Monday, July 20, 2009

Gone (2006)

I used to read crime mysteries by the dozen but this book by Jonathan Kellerman has made me wonder why. Halfway through the book I found the rhythm of each chapter opening with Alex Delaware, a psychologist who helps the L.A. police solve murders, and his police friend, Milo, interviewing or reinterviewing someone for half of the chapter and then the two of them having a conversation full of maybes, perhaps, might haves, and other signs of red herrings. Next chapter, next interview.

The other thing that got me was the lack of subject in many sentences, and not just in the conversations.

"Over the years I've accompanied Milo to lots of taverns and beer joints and cocktail lounges. A couple of gay bars as well. It's an illuminating experience watching him function in that sphere.
This was a new dive, a narrow, dark tunnel of a place called Jody Z's, at the southern edge of Pacific, just above the Marina. Arena rock on the jukebox, silent football rerun on TV, tired men at the urethane bar, rough paneling and fishnets and glass globes.
Plastic sawdust on the floor. What was the point of that?"

This murder mystery takes place in Los Angeles and does nothing to dispell the notion that L.A. is full of nutcakes; very rich, very bizarre, very egocentric nutcakes. I quickly lost interest in these characters. I neither warmed to them nor was I glad when the perp was arrested, just very relieved I finished the book. I am very familiar of Mr. Kellerman's name but when I read through the list (a quite long one) of titles, I could not remember if I had read any of them or not.

Mr. Kellerman is a very popular writer with many fans. Maybe I didn't read this book at the right time or I have just read my fill of mysteries and this one was the overflow.

My rating for this book: ++

Friday, July 3, 2009

Mountains Beyond Mountains (2003)

This biography by Tracy Kidder follows the career of Dr. Paul Farmer who has taken upon himself the monumental task of curing tuberculosis in Haiti and other areas of the world.

"I imagine that many people would like to construct a life like Farmer's, to wake up knowing what they ought to do and feeling that they were doing it. But I can't think that many would willingly take on the difficulties, giving up their comfort and time with family."

While attending medical school in Boston, Dr. Farmer was trying to set up a system to treat TB patients and improve conditions to slow or stop the spread of the disease in Haiti. One of the challenges that this disease presents is that it takes two years of taking antibiotics to clear all the viruses. Any break in the regimen could mean that it can return resistant to those drugs requiring the patient to start all over with even stronger antibiotics. In addition to studying infectious diseases, Dr. Farmer also studied anthropology. He studied how the people lived, what they ate, and what they believed in and used this information to better serve them.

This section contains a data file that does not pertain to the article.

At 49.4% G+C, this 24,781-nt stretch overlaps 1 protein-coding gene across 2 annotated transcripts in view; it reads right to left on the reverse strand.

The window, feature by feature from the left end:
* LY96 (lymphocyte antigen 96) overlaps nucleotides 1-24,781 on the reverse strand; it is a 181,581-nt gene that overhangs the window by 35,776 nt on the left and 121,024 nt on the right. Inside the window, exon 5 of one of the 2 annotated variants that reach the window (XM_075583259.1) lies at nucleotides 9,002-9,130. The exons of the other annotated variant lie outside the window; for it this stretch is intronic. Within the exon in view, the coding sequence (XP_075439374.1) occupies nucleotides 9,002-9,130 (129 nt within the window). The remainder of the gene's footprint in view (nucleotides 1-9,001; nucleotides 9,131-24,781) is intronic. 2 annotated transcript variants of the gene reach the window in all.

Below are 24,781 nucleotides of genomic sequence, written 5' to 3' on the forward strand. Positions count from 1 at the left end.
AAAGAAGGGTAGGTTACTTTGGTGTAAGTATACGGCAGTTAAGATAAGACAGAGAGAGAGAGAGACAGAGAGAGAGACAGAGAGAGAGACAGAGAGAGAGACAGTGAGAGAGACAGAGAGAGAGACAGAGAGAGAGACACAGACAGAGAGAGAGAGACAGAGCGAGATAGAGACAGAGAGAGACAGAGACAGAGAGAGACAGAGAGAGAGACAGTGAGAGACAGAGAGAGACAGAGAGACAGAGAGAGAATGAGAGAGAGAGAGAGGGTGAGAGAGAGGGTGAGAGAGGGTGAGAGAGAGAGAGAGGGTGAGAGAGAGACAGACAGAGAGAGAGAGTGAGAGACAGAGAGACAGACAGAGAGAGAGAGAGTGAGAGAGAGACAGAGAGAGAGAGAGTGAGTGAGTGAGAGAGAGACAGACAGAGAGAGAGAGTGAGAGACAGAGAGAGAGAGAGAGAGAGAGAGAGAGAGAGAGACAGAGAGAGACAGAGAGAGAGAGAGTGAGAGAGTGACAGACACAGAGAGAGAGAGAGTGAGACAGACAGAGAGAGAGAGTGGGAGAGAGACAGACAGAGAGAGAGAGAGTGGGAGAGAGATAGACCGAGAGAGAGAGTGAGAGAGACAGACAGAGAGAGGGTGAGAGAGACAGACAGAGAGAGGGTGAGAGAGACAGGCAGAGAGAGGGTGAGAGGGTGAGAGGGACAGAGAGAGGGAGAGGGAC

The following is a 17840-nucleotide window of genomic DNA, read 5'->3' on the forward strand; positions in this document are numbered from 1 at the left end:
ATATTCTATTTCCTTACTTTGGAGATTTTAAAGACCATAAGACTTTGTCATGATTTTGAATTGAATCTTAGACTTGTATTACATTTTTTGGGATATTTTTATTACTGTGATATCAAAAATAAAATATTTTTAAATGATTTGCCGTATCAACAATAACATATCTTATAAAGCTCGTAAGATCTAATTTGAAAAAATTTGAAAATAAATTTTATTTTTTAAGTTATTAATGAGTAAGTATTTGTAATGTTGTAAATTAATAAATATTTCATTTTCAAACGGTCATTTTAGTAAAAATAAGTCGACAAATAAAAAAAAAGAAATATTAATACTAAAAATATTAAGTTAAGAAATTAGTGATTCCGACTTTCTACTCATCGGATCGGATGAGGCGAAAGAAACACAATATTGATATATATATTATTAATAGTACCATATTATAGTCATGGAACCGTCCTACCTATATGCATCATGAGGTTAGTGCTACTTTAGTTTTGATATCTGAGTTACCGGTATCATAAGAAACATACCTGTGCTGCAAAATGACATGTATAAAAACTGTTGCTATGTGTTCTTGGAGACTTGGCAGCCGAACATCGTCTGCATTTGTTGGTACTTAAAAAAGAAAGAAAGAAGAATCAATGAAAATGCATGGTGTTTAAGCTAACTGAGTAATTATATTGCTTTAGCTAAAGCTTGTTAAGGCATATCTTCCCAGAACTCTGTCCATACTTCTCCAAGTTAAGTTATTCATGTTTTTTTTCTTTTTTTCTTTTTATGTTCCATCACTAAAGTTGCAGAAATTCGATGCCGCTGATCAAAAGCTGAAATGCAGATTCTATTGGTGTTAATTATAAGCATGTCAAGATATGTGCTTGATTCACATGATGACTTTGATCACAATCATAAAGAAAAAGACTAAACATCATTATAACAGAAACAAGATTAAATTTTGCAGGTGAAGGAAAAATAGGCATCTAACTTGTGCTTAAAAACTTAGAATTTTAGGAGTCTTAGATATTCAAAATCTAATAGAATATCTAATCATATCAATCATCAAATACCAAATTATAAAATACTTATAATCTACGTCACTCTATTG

"Farmer received his Ph.D. and M.D. simultaneously in the spring of the following year, 1990. His thesis won a prize, and a university press accepted it for publication...By now, at the age of thirty-one, he'd dealt with more varieties of illness than most American physicians see in a lifetime. He'd also learned how to design and manage both a public health system and a clinic, built from scratch, in one of the most difficult places imaginable, among people whose governments had kept them illiterate, where on a good day concrete got transported by donkey."

It is a remarkable and inspirational story. Dr. Farmer found an abysmally poor corner of the world where good people suffered unnoticed and he took it upon himself to help them. Along the way others joined him in the battle. He traveled around the world at breakneck speed, never resting, healing, building, raising money, training others, and speaking. At times I found myself breathless as if I were trying to keep up with him. You can learn more about the organization he started, Partners in Health, at this website: View the video "This I Believe" and see if you aren't inspired.

I highly recommend this book to anyone who has the desire to make a change and can't think how to begin.

My rating for this book: ++++

Harry Potter and the Half-Blood Prince (2005)

Twelve days and counting until the movie opens!

I couldn't wait any longer. I put down the other books I was reading and reread Harry Potter and the Half-Blood Prince by J.K. Rowling. I think this was my favorite book of the series and that Ms. Rowling was nothing short of brilliant to do what she did to one of the main characters. I know that I will be carrying hankies when I go to see the movie.

Harry has spent the previous five books learning about who he is and how to use his wizarding powers and has reached the point where he feels he can make a real contribution to bringing down Voldemort. Dumbledore invites him to his office and shares memories about Tom Riddle, the young Voldemort, to try and learn how he is coming back to life and, more importantly, how to stop him.

Harry's true power, if you can call it that, is his strong friendship with Ron and Hermione and loyalty felt by other Gryffindor housemates such as Neville, Luna, and Ron's sister, Ginny. All through the series it has been shown that the love Harry felt for his parents, his friends, and his mentor, Dumbledore gives him strength to stand up to the Dark Lord. This theme is so right and so beautiful it makes me wonder how some people want to ban these books from libraries because of the sorcery practiced. I'm sure that these narrow-minded people would be perfectly content if knives and guns were used instead.

It hardly goes without saying that if a reader has enjoyed the first five books, he or she will love the sixth.

My rating for this book: +++++